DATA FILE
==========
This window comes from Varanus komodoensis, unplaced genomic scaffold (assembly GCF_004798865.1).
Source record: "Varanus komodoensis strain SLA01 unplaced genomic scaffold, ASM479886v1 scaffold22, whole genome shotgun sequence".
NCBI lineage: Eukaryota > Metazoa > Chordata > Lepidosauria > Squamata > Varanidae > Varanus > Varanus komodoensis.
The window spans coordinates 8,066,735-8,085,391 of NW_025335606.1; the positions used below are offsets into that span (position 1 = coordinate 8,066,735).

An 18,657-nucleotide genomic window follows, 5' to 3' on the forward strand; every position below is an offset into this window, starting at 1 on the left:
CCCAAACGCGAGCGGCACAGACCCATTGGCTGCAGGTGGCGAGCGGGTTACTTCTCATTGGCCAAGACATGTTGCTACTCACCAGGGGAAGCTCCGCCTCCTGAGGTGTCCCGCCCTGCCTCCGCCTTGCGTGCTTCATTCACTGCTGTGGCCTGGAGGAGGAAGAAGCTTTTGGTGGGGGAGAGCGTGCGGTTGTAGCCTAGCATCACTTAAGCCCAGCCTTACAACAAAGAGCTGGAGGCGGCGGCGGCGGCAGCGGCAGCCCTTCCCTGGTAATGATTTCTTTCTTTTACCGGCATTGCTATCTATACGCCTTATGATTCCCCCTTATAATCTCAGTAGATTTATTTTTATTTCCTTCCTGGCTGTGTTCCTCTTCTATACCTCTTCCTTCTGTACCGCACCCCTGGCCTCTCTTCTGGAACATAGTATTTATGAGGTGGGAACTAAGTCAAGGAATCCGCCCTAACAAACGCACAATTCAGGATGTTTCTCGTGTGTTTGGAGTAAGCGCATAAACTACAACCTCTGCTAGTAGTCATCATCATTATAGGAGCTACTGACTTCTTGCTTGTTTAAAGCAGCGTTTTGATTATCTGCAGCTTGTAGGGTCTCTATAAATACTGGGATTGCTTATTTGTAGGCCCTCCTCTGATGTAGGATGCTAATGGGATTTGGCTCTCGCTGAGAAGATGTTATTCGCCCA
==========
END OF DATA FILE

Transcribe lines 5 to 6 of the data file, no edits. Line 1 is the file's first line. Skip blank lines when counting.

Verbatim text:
An 18,657-nucleotide genomic window follows, 5' to 3' on the forward strand; every position below is an offset into this window, starting at 1 on the left:
CCCAAACGCGAGCGGCACAGACCCATTGGCTGCAGGTGGCGAGCGGGTTACTTCTCATTGGCCAAGACATGTTGCTACTCACCAGGGGAAGCTCCGCCTCCTGAGGTGTCCCGCCCTGCCTCCGCCTTGCGTGCTTCATTCACTGCTGTGGCCTGGAGGAGGAAGAAGCTTTTGGTGGGGGAGAGCGTGCGGTTGTAGCCTAGCATCACTTAAGCCCAGCCTTACAACAAAGAGCTGGAGGCGGCGGCGGCGGCAGCGGCAGCCCTTCCCTGGTAATGATTTCTTTCTTTTACCGGCATTGCTATCTATACGCCTTATGATTCCCCCTTATAATCTCAGTAGATTTATTTTTATTTCCTTCCTGGCTGTGTTCCTCTTCTATACCTCTTCCTTCTGTACCGCACCCCTGGCCTCTCTTCTGGAACATAGTATTTATGAGGTGGGAACTAAGTCAAGGAATCCGCCCTAACAAACGCACAATTCAGGATGTTTCTCGTGTGTTTGGAGTAAGCGCATAAACTACAACCTCTGCTAGTAGTCATCATCATTATAGGAGCTACTGACTTCTTGCTTGTTTAAAGCAGCGTTTTGATTATCTGCAGCTTGTAGGGTCTCTATAAATACTGGGATTGCTTATTTGTAGGCCCTCCTCTGATGTAGGATGCTAATGGGATTTGGCTCTCGCTGAGAAGATGTTATTCGCCCA